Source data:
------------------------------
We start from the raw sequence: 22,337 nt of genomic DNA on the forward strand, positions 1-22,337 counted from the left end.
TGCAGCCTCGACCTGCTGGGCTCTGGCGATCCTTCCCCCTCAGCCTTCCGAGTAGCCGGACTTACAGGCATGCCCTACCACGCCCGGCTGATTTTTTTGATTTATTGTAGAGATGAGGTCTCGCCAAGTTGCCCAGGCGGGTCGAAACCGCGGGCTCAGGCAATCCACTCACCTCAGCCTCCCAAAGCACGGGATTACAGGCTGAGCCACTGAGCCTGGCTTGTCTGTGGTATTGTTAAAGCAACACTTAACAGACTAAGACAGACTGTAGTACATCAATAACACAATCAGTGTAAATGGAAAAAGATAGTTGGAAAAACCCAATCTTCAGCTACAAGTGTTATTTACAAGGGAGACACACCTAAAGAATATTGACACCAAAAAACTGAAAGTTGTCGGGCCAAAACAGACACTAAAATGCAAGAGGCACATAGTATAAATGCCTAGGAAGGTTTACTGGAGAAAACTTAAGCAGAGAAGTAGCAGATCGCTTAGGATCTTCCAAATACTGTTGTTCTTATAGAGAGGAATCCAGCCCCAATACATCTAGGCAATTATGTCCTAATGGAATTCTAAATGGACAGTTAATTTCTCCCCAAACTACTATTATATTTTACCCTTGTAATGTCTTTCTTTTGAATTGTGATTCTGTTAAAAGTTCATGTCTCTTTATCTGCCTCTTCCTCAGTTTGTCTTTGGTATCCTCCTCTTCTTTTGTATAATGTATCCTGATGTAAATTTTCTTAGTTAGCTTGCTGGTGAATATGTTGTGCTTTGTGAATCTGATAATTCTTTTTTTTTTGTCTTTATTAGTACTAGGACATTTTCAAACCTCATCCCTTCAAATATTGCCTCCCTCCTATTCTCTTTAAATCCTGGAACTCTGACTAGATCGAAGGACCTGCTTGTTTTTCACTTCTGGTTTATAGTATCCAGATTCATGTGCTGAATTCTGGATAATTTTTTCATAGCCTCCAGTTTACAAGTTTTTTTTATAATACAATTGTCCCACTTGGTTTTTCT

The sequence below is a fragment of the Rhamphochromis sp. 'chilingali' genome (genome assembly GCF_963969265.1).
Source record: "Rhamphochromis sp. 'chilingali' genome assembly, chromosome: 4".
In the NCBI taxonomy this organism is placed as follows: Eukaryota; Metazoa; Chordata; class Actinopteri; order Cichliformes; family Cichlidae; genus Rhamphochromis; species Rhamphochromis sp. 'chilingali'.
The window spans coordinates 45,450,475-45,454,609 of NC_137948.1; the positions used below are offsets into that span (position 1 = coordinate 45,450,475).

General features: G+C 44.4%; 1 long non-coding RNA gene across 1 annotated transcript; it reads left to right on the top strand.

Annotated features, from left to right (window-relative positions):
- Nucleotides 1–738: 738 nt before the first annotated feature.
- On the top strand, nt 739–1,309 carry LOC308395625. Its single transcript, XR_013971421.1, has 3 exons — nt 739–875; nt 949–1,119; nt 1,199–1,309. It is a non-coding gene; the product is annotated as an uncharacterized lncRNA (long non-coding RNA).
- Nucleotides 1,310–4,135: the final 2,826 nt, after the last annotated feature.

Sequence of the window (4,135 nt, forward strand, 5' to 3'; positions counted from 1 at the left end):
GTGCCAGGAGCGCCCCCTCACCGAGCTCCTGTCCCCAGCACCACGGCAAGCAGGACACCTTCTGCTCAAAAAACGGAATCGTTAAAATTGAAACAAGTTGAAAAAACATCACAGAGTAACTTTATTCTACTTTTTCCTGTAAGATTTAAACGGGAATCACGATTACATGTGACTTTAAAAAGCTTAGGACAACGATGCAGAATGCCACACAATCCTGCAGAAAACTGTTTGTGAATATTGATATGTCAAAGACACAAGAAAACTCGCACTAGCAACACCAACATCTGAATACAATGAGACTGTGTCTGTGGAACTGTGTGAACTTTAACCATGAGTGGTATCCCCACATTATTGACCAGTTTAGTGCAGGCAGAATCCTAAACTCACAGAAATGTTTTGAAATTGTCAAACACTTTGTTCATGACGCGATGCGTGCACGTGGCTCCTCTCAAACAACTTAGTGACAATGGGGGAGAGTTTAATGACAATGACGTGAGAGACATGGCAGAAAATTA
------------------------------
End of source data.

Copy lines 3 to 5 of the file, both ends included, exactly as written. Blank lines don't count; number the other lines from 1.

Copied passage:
The sequence below is a fragment of the Rhamphochromis sp. 'chilingali' genome (genome assembly GCF_963969265.1).
Source record: "Rhamphochromis sp. 'chilingali' genome assembly, chromosome: 4".
In the NCBI taxonomy this organism is placed as follows: Eukaryota; Metazoa; Chordata; class Actinopteri; order Cichliformes; family Cichlidae; genus Rhamphochromis; species Rhamphochromis sp. 'chilingali'.